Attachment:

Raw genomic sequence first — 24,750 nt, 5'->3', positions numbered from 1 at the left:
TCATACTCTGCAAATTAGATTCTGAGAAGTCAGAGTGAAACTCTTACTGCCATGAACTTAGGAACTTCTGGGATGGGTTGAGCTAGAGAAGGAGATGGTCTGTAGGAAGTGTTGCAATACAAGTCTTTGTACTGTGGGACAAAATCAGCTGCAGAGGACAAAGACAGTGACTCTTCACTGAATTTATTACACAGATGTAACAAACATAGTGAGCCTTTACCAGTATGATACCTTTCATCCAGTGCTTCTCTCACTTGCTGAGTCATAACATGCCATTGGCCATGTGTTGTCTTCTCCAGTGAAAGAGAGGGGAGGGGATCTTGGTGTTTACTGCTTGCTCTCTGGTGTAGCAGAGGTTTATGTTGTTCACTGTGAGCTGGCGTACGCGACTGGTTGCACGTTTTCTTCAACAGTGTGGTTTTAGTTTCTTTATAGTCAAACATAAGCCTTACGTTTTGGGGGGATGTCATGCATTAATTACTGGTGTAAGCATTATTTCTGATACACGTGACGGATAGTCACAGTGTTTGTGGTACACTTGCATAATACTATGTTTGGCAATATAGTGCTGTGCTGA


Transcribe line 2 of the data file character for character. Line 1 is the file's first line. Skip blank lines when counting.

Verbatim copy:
TCATACTCTGCAAATTAGATTCTGAGAAGTCAGAGTGAAACTCTTACTGCCATGAACTTAGGAACTTCTGGGATGGGTTGAGCTAGAGAAGGAGATGGTCTGTAGGAAGTGTTGCAATACAAGTCTTTGTACTGTGGGACAAAATCAGCTGCAGAGGACAAAGACAGTGACTCTTCACTGAATTTATTACACAGATGTAACAAACATAGTGAGCCTTTACCAGTATGATACCTTTCATCCAGTGCTTCTCTCACTTGCTGAGTCATAACATGCCATTGGCCATGTGTTGTCTTCTCCAGTGAAAGAGAGGGGAGGGGATCTTGGTGTTTACTGCTTGCTCTCTGGTGTAGCAGAGGTTTATGTTGTTCACTGTGAGCTGGCGTACGCGACTGGTTGCACGTTTTCTTCAACAGTGTGGTTTTAGTTTCTTTATAGTCAAACATAAGCCTTACGTTTTGGGGGGATGTCATGCATTAATTACTGGTGTAAGCATTATTTCTGATACACGTGACGGATAGTCACAGTGTTTGTGGTACACTTGCATAATACTATGTTTGGCAATATAGTGCTGTGCTGA